Disclaimer-I realize that people who go into social work usually do it because they want to do some good for children. I realize that their system is in place to protect children who may be abused. I have little bad to say about the social worker we dealt with. She's just trying to do her job. She has to investigate every call. She was polite. I don't understand why she so strongly misunderstood us. But what fewer people realize is that it is a flawed system and that the right of parents are continuously challenged by it. CPS is not above the law, though they often believe they are.


You know you are a mom when...

Your response to an unexpectedly free Saturday after an extremely stressful week is to wrestle mount laundry into submission and take it captive. And I did, for a few wonderful hours ALL of the laundry in our house was clean. Even the stained and hand wash only items were dealt with.

You celebrate this victory by catching up on some sewing projects and get some outfits altered for the girls to wear to church tomorrow.

Your first thought at 4:30am when you hear the ominous sound of gagging from the tiny form in a nearby bed is, "Oh crap. More laundry."

This thought is followed by reaching out and catching vomit in your hands and guiding the puker toward the water proof bed pad. It is too late for the pillow and blankets anyway.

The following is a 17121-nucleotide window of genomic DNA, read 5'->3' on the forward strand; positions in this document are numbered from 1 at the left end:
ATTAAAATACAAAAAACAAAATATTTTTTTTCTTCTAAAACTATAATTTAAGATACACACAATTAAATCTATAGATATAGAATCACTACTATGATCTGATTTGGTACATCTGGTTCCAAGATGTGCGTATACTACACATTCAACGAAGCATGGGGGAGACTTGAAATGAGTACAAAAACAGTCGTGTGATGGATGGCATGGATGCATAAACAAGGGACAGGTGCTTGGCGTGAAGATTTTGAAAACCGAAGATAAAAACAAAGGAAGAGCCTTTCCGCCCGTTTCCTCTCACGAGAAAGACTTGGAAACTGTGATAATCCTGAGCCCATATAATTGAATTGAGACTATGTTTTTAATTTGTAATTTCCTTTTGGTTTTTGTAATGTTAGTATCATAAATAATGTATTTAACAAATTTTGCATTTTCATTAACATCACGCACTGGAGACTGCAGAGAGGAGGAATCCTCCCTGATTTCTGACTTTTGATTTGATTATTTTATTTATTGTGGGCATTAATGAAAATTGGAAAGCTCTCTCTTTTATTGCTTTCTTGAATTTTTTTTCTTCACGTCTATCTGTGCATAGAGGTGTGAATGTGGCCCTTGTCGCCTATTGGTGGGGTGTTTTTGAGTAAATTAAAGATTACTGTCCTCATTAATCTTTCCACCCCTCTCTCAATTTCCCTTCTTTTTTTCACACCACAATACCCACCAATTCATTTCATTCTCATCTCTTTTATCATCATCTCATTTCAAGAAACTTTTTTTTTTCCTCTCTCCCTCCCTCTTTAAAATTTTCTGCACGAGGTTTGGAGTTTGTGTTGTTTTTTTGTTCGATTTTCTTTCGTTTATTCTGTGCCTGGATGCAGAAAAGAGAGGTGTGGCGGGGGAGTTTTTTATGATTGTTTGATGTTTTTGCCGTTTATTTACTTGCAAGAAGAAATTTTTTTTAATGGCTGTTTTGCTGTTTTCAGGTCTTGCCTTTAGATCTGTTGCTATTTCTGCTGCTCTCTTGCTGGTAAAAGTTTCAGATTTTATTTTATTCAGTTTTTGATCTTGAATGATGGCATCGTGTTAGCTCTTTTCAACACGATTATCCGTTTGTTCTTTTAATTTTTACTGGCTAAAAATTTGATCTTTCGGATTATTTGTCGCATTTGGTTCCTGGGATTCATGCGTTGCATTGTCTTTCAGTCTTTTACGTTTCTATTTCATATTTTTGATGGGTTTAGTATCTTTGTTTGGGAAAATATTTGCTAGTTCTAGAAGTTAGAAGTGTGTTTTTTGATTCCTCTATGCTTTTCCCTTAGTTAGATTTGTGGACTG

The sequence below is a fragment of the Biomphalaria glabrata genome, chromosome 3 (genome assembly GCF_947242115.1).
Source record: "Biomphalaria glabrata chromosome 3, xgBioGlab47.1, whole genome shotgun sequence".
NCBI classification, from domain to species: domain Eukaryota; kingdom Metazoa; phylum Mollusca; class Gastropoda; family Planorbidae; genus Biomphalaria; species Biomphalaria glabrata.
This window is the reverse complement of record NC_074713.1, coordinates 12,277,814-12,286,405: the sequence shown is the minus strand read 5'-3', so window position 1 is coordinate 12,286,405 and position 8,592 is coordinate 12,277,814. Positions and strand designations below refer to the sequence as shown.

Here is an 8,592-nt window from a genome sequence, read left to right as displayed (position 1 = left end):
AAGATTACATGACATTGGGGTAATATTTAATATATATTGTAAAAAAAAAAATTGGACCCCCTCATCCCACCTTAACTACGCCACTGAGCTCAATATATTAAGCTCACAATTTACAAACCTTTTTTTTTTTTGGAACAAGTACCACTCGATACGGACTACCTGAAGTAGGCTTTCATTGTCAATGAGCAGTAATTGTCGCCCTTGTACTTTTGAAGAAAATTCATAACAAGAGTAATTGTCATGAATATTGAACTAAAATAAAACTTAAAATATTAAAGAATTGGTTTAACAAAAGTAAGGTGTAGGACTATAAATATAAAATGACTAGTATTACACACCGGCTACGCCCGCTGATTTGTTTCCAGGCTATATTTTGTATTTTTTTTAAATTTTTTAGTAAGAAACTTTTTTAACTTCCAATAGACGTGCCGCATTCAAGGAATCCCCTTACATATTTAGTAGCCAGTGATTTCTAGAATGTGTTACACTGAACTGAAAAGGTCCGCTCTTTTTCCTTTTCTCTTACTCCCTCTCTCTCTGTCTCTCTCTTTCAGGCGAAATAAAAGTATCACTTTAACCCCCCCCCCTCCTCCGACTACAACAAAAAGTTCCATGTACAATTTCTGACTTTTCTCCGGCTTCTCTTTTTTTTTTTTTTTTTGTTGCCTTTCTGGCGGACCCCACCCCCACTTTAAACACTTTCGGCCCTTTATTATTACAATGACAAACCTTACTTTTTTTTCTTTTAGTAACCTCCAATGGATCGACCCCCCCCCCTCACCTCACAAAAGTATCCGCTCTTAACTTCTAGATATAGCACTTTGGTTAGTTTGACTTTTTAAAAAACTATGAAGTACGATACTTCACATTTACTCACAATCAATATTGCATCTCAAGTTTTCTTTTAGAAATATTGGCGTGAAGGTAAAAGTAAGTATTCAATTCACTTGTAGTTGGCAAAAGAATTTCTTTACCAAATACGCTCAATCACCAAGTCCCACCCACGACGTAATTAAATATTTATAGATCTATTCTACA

You then have sympathy for the tiny puker and set her up with a bowl and water and a blanket while you strip her bed, hand scrub the chunks from the bedding, and remake the bed for her to sleep in.

You hear the baby crying in your bed and lay next to her to help her back to sleep only to find your hip resting in a cold puddle of liquid.

You smell your hand to determine the nature of the puddle.

You pull a corner of the baby quilt you are both lying on down over the puddle of milk vomit and leave it at that until morning.

You think wistfully of the altered outfits and the plans for the day as you watch them go down in smoke as first one and then another of your children vomits, or has diarrhea, for the next 18 hours. (They were outfits brought back by friends and family from India, and we were going to go after church to the Lawn Party hosted by the house of India at the international houses at a very famous park downtown and enjoy the good food and entertainment. Sigh.)

You don't however let your husband talk you into taking them anyway. Even though you wish he was right. "They aren't running a fever they're just vomiting, they'll be fine soon." You talk him out of it by announcing that you just emptied vomit bowls twice while he was in the shower. He leaves with the Boy, who is not vomiting, for church, while you turn to the task of comforting the sobbing Girl who misses daddy and her brother the minute they walk out of the door. (They come home with balloons and popsicles.)

You manage, with the help of the GH to get all of the puke, poop and pee covered laundry clean before nightfall. Booyah! Take that laundry, I'm still on top and ready for round two.

You know your victories are small and you celebrate them where you can find them.